something wanted or needed.
The noun desideratum (plural desiderata) means “something wanted or needed.” It is a noun use of the Latin neuter past participle dēsīderātum, from the verb dēsīderāre “to long for, desire.” According to the Roman grammarian Festus, dēsīderāre and its close relative cōnsīderāre “to observe attentively, contemplate,” were compound verbs formed from sīdus (stem sīder-) “heavenly body, star, planet,” that is, dēsīderāre and cōnsīderāre were originally terms used in astrology in general or Roman augury in particular, but aside from Festus there isn’t much evidence for the sidereal connection. Desideratum entered English in the 17th century.
Power becomes its own desideratum. The search for it can trump economic well being, stability and safety.
Sitzfleisch, or “sitting still,” became the ultimate desideratum for showing one’s understanding of the new language of classical music.
mild or merciful in disposition or character; lenient; compassionate.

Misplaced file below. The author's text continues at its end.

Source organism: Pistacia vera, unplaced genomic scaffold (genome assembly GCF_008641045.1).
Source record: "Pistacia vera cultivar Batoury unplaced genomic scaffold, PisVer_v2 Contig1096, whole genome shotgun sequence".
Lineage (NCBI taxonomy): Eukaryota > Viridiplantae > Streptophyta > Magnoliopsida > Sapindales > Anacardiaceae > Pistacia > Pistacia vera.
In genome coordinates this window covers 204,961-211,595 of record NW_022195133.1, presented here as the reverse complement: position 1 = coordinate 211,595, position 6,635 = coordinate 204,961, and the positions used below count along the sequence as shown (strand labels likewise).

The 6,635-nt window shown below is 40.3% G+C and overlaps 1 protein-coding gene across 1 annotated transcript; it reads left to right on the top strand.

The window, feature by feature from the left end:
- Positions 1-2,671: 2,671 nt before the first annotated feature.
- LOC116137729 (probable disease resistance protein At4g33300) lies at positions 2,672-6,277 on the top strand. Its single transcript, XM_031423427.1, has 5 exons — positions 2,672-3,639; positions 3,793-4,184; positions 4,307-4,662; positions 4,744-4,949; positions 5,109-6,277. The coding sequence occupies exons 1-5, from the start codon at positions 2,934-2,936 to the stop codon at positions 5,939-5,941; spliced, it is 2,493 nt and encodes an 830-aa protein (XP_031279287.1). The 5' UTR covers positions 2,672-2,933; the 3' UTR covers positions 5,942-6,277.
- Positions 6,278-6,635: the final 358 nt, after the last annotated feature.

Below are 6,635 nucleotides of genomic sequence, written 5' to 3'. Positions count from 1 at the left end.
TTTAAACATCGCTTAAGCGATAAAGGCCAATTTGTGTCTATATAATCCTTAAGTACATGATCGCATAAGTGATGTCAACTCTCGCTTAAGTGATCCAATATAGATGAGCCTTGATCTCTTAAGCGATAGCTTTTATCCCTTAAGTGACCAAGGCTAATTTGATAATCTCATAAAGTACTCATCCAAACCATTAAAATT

Clement, “mild in disposition, merciful,” comes from Latin clēmēns (inflectional stem clēment-) “merciful, lenient, mild (of weather), calm (of water).” Clēmēns has no reliable etymology; its most common derivative is the noun clēmentia “clemency, leniency.” The phrase “clemency of Caesar” is not much used nowadays: It comes from Latin Clēmentia Caesaris, which first appears as part of an inscription on a Roman coin dating to 44 b.c., therefore shortly before Caesar’s assassination, and a nice bit of propaganda in his honor. Clement entered English in the late 15th century.
I know you are more clement than vile men Who of their broken debtors take a third …
And the spirit of the times is happily growing more clement toward a greater fulness and variety of life.
grumpy or moody; sulky.
Mardy is a British dialect (the North and Midlands) adjective and noun meaning “spoiled, spoiled child; childish sulkiness.” Mardy is most likely formed from the adjective marred “damaged, spoiled,” originally the past participle of mar, and the native adjective suffix –y. Mardy entered English in the second half of the 19th century.
There was a fleeting reference to the Doctor being in a “mardy mood” during the opening scene. Otherwise, no sign.
Pa would rise before daylight had kicked nighttime into touch. He’d return after dark, when he’d be mardy until he’d eaten.